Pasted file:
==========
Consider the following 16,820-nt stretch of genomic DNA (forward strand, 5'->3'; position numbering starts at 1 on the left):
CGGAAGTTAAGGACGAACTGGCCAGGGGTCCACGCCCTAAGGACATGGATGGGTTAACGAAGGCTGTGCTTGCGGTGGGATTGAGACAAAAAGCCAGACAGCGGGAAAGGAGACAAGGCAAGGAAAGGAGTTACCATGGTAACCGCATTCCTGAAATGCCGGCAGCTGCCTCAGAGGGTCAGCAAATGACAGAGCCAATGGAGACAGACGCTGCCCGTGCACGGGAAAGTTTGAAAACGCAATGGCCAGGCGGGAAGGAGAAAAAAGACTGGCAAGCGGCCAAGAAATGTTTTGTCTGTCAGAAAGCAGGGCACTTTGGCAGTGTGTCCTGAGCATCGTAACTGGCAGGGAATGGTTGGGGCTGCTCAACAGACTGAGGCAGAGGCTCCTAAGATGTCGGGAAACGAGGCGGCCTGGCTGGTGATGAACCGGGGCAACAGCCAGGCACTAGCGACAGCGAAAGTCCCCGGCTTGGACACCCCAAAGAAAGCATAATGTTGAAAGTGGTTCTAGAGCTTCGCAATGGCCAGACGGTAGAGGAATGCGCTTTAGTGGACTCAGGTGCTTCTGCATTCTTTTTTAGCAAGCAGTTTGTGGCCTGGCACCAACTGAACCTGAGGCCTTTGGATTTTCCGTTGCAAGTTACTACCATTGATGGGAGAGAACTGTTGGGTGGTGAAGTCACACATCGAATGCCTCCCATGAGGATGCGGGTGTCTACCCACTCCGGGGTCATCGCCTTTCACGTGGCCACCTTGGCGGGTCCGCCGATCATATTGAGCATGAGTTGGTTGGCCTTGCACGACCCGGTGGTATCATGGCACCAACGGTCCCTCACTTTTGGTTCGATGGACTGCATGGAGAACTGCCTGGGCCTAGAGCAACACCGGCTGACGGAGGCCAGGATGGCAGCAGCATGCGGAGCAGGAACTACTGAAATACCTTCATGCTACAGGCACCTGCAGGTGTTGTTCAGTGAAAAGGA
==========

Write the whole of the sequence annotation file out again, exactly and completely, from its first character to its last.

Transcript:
Consider the following 16,820-nt stretch of genomic DNA (forward strand, 5'->3'; position numbering starts at 1 on the left):
CGGAAGTTAAGGACGAACTGGCCAGGGGTCCACGCCCTAAGGACATGGATGGGTTAACGAAGGCTGTGCTTGCGGTGGGATTGAGACAAAAAGCCAGACAGCGGGAAAGGAGACAAGGCAAGGAAAGGAGTTACCATGGTAACCGCATTCCTGAAATGCCGGCAGCTGCCTCAGAGGGTCAGCAAATGACAGAGCCAATGGAGACAGACGCTGCCCGTGCACGGGAAAGTTTGAAAACGCAATGGCCAGGCGGGAAGGAGAAAAAAGACTGGCAAGCGGCCAAGAAATGTTTTGTCTGTCAGAAAGCAGGGCACTTTGGCAGTGTGTCCTGAGCATCGTAACTGGCAGGGAATGGTTGGGGCTGCTCAACAGACTGAGGCAGAGGCTCCTAAGATGTCGGGAAACGAGGCGGCCTGGCTGGTGATGAACCGGGGCAACAGCCAGGCACTAGCGACAGCGAAAGTCCCCGGCTTGGACACCCCAAAGAAAGCATAATGTTGAAAGTGGTTCTAGAGCTTCGCAATGGCCAGACGGTAGAGGAATGCGCTTTAGTGGACTCAGGTGCTTCTGCATTCTTTTTTAGCAAGCAGTTTGTGGCCTGGCACCAACTGAACCTGAGGCCTTTGGATTTTCCGTTGCAAGTTACTACCATTGATGGGAGAGAACTGTTGGGTGGTGAAGTCACACATCGAATGCCTCCCATGAGGATGCGGGTGTCTACCCACTCCGGGGTCATCGCCTTTCACGTGGCCACCTTGGCGGGTCCGCCGATCATATTGAGCATGAGTTGGTTGGCCTTGCACGACCCGGTGGTATCATGGCACCAACGGTCCCTCACTTTTGGTTCGATGGACTGCATGGAGAACTGCCTGGGCCTAGAGCAACACCGGCTGACGGAGGCCAGGATGGCAGCAGCATGCGGAGCAGGAACTACTGAAATACCTTCATGCTACAGGCACCTGCAGGTGTTGTTCAGTGAAAAGGA